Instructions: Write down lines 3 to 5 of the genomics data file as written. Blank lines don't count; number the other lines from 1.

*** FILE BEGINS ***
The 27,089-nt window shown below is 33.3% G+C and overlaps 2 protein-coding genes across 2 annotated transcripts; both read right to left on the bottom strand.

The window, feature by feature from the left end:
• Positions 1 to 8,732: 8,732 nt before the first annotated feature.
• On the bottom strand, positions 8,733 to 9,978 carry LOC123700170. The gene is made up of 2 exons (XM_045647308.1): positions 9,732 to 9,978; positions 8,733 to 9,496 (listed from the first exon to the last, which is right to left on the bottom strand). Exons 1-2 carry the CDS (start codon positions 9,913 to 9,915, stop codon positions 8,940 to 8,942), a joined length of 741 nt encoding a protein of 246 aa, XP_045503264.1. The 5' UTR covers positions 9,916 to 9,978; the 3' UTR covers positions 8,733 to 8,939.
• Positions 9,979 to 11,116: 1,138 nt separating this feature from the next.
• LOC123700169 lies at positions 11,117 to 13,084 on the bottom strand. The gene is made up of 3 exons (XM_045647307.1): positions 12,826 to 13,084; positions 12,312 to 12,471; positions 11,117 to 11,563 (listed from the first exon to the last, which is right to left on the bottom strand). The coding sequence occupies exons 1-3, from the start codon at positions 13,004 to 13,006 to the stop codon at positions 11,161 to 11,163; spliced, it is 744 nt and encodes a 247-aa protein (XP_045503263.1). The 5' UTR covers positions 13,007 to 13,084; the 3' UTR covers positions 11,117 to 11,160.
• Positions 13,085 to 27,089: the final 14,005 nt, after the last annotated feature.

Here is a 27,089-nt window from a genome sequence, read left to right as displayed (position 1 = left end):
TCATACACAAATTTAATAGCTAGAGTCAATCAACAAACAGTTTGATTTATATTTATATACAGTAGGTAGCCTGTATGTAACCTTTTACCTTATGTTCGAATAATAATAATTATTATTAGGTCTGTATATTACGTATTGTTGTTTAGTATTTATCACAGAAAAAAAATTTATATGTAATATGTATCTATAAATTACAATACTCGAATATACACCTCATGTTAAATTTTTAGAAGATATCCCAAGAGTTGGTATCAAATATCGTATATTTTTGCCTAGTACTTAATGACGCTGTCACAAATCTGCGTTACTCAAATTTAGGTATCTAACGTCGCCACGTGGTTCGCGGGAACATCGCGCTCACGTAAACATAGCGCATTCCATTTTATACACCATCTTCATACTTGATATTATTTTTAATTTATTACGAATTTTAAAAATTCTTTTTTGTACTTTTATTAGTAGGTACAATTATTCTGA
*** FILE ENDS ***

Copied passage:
• Positions 1 to 8,732: 8,732 nt before the first annotated feature.
• On the bottom strand, positions 8,733 to 9,978 carry LOC123700170. The gene is made up of 2 exons (XM_045647308.1): positions 9,732 to 9,978; positions 8,733 to 9,496 (listed from the first exon to the last, which is right to left on the bottom strand). Exons 1-2 carry the CDS (start codon positions 9,913 to 9,915, stop codon positions 8,940 to 8,942), a joined length of 741 nt encoding a protein of 246 aa, XP_045503264.1. The 5' UTR covers positions 9,916 to 9,978; the 3' UTR covers positions 8,733 to 8,939.
• Positions 9,979 to 11,116: 1,138 nt separating this feature from the next.